The Deacon's Bench

The Deacon's Bench

A priest in Minneapolis: “Your first impression was something like disbelief”

Of the many stories that have come out of the rubble of the Minneapolis bridge collapse, this one is one of the more inspiring:

Father Bryan Lynch, associate pastor at St. Ambrose of Woodbury, a St. Paul suburb, was driving on Interstate 35W south in Minneapolis heading toward the Mississippi bridge about 6:20 p.m., 15 minutes after the bridge collapsed.


He and three friends were on their way to watch the Minnesota Twins play the Kansas City Royals, and they had yet to hear of the catastrophe. As they approached the bridge, traffic was rerouted, and Father Lynch, 38, could tell the reason was serious.

They turned on the radio, heard the news and decided to offer their help.

They crossed the Mississippi River west of the I-35W bridge on the Stone Arch Bridge, a historic Minneapolis foot bridge that has spanned the river since 1883.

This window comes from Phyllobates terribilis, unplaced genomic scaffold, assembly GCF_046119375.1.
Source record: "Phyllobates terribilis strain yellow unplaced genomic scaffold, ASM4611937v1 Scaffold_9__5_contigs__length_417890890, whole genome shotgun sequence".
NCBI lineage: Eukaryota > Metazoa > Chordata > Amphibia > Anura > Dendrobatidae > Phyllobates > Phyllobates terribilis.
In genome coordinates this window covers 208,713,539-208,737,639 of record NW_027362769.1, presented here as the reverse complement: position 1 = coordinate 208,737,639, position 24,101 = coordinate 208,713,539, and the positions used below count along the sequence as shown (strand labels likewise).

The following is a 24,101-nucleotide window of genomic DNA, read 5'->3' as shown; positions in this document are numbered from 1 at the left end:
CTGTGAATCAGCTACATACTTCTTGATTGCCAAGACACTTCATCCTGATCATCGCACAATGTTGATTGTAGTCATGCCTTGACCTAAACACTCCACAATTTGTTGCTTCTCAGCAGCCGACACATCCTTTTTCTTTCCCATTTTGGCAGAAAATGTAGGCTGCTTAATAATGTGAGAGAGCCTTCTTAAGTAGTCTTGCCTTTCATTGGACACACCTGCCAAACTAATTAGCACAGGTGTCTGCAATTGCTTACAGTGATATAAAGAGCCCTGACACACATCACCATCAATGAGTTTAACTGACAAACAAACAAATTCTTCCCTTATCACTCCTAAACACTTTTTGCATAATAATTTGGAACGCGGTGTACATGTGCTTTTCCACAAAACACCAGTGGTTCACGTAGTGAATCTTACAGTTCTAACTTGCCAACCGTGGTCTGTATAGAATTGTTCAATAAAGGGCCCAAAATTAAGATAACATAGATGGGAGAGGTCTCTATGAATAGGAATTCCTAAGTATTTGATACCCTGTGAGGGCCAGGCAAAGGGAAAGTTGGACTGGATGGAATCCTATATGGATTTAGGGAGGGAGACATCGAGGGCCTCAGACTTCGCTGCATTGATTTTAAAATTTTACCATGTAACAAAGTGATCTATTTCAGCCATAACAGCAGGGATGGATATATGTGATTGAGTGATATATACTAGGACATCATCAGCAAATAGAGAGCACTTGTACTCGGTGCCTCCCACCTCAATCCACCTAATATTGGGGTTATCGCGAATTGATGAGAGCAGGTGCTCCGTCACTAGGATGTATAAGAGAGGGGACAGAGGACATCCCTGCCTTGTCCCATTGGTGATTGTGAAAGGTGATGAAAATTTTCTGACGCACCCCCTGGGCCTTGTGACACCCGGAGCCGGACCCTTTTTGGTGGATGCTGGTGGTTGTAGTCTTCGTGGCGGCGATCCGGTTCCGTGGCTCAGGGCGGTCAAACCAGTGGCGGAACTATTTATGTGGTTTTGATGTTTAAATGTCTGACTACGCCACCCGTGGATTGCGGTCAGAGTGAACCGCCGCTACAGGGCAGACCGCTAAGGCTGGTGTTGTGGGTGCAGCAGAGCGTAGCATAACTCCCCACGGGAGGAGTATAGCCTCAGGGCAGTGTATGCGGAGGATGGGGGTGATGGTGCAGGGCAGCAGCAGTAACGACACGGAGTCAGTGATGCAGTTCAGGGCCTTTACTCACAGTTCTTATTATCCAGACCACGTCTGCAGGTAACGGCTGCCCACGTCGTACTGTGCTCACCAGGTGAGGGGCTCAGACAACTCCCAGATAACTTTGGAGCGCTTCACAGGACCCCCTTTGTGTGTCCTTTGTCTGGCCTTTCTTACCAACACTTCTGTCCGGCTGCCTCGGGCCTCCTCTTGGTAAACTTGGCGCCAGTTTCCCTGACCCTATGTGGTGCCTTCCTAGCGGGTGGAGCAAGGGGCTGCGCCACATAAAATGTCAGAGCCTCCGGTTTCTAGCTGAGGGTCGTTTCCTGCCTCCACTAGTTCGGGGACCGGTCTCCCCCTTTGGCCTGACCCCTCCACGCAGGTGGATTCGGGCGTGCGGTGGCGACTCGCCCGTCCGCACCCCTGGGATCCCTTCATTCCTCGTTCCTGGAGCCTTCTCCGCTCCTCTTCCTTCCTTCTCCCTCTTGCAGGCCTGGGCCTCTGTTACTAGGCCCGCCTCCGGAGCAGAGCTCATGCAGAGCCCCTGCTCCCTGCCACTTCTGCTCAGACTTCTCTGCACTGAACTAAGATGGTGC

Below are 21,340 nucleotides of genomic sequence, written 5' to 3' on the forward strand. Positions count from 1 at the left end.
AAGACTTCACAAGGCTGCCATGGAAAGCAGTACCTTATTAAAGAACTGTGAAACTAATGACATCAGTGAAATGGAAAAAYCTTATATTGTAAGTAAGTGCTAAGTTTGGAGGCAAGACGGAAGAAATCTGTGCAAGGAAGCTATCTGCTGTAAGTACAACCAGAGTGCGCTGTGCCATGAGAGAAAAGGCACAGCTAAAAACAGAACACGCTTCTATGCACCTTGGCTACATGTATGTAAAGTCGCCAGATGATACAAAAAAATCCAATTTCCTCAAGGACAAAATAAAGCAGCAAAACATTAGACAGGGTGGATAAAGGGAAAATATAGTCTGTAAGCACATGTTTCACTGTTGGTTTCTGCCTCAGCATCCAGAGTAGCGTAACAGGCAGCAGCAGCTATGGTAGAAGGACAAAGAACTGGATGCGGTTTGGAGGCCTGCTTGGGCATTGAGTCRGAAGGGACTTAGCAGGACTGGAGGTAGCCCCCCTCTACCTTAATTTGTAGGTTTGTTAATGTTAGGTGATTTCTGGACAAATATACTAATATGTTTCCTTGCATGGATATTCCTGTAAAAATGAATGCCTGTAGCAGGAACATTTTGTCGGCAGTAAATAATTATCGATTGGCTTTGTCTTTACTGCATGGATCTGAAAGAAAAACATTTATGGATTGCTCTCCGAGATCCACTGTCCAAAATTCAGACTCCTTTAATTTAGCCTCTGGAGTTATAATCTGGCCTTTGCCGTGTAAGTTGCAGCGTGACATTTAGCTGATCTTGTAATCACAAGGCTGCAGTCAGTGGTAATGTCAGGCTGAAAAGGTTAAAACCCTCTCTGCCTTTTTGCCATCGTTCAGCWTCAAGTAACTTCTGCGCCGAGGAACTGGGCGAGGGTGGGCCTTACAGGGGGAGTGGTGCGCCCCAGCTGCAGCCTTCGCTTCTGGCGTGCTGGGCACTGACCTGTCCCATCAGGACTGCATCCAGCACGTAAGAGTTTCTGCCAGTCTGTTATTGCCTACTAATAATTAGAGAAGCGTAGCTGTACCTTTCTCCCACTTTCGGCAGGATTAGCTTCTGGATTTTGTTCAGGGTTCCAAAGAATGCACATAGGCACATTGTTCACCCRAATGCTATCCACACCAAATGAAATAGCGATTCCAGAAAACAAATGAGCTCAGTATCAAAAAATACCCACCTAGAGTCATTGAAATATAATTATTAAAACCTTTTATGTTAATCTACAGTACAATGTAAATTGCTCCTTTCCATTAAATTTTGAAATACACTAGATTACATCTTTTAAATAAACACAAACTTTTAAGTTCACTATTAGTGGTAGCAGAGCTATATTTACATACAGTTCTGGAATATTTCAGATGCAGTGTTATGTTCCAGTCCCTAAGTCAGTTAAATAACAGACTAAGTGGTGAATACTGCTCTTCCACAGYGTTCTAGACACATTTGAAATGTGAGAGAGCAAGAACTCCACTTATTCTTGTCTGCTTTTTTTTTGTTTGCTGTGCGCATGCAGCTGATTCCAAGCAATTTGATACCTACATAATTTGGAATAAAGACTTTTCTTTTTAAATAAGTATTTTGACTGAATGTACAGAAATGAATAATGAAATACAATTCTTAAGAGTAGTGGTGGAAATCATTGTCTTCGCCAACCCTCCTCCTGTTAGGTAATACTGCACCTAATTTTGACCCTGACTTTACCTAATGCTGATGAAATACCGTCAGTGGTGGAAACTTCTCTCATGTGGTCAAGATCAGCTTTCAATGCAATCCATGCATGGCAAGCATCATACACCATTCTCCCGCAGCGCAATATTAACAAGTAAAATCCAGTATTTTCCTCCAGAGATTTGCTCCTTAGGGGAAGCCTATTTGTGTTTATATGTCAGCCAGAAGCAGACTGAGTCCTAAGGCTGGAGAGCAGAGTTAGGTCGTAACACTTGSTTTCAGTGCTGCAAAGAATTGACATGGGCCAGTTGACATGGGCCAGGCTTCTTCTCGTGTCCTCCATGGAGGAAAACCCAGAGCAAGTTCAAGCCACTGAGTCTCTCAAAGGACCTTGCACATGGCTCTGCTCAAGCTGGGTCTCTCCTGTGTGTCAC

From there they could view the damage – the concrete chunks of road in the water, the twisted steel truss, the vehicles that had fallen when the bridge gave out under them.

As of the afternoon of Aug. 2, the official death toll stood at 4; 79 were injured. At least 20 people were still missing.


“Your first impression was something like disbelief,” Father Lynch said. “Some combination of incredible, impossible.”

He and his companions went to Red Cross headquarters. Father Lynch was preparing himself to administer the sacraments and comfort those who might be dying, he said.

“When you saw [that] the whole bridge is gone, you start to do the math initially and don’t know the whole story, you start to think there could be a lot of people really, really hurt right now,” he said.

However, Father Lynch didn’t see anyone who needed him for sacraments, he said. “We weren’t just running into many that were injured,” he said. People in the area were “in motion,” he said, adding that people were in a hurry “to get places,” and rescuers and medics were concentrating on their work.

Even though he didn’t feel immediately needed, he stayed on the scene for about two hours, he said. “The responsibility that I felt was to be available, and that’s what I tried to be,” he said.

Photo: rescuers at bridge collapse, from AP

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